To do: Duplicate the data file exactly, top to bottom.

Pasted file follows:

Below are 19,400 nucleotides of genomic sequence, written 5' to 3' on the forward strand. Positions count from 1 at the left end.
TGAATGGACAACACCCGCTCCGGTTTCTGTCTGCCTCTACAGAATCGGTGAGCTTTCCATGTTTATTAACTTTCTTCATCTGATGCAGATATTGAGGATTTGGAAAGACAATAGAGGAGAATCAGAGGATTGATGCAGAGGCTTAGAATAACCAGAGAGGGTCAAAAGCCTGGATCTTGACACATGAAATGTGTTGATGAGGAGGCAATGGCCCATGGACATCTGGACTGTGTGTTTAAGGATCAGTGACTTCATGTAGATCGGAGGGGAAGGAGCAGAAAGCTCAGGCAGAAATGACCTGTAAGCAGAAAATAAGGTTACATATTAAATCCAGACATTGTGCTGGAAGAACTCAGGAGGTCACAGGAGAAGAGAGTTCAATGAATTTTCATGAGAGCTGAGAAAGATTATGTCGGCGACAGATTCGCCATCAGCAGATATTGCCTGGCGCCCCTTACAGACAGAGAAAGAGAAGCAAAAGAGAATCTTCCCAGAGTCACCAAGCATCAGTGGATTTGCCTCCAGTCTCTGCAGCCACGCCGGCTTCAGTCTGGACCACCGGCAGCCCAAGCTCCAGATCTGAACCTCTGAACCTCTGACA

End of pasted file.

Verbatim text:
Below are 19,400 nucleotides of genomic sequence, written 5' to 3' on the forward strand. Positions count from 1 at the left end.
TGAATGGACAACACCCGCTCCGGTTTCTGTCTGCCTCTACAGAATCGGTGAGCTTTCCATGTTTATTAACTTTCTTCATCTGATGCAGATATTGAGGATTTGGAAAGACAATAGAGGAGAATCAGAGGATTGATGCAGAGGCTTAGAATAACCAGAGAGGGTCAAAAGCCTGGATCTTGACACATGAAATGTGTTGATGAGGAGGCAATGGCCCATGGACATCTGGACTGTGTGTTTAAGGATCAGTGACTTCATGTAGATCGGAGGGGAAGGAGCAGAAAGCTCAGGCAGAAATGACCTGTAAGCAGAAAATAAGGTTACATATTAAATCCAGACATTGTGCTGGAAGAACTCAGGAGGTCACAGGAGAAGAGAGTTCAATGAATTTTCATGAGAGCTGAGAAAGATTATGTCGGCGACAGATTCGCCATCAGCAGATATTGCCTGGCGCCCCTTACAGACAGAGAAAGAGAAGCAAAAGAGAATCTTCCCAGAGTCACCAAGCATCAGTGGATTTGCCTCCAGTCTCTGCAGCCACGCCGGCTTCAGTCTGGACCACCGGCAGCCCAAGCTCCAGATCTGAACCTCTGAACCTCTGACA